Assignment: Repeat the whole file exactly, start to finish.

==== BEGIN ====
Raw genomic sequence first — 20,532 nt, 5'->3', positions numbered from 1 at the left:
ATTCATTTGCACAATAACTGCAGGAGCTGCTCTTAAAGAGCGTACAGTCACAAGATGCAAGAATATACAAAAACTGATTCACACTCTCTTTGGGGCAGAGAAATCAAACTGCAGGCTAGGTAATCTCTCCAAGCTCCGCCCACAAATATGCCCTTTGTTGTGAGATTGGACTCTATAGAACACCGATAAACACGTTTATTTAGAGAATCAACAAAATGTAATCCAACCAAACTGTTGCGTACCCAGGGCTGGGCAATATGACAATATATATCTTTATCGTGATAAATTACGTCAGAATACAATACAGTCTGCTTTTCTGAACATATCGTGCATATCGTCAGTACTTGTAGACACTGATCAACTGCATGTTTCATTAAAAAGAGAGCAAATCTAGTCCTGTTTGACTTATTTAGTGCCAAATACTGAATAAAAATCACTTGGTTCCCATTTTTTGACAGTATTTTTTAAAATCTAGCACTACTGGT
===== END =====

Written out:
Raw genomic sequence first — 20,532 nt, 5'->3', positions numbered from 1 at the left:
ATTCATTTGCACAATAACTGCAGGAGCTGCTCTTAAAGAGCGTACAGTCACAAGATGCAAGAATATACAAAAACTGATTCACACTCTCTTTGGGGCAGAGAAATCAAACTGCAGGCTAGGTAATCTCTCCAAGCTCCGCCCACAAATATGCCCTTTGTTGTGAGATTGGACTCTATAGAACACCGATAAACACGTTTATTTAGAGAATCAACAAAATGTAATCCAACCAAACTGTTGCGTACCCAGGGCTGGGCAATATGACAATATATATCTTTATCGTGATAAATTACGTCAGAATACAATACAGTCTGCTTTTCTGAACATATCGTGCATATCGTCAGTACTTGTAGACACTGATCAACTGCATGTTTCATTAAAAAGAGAGCAAATCTAGTCCTGTTTGACTTATTTAGTGCCAAATACTGAATAAAAATCACTTGGTTCCCATTTTTTGACAGTATTTTTTAAAATCTAGCACTACTGGT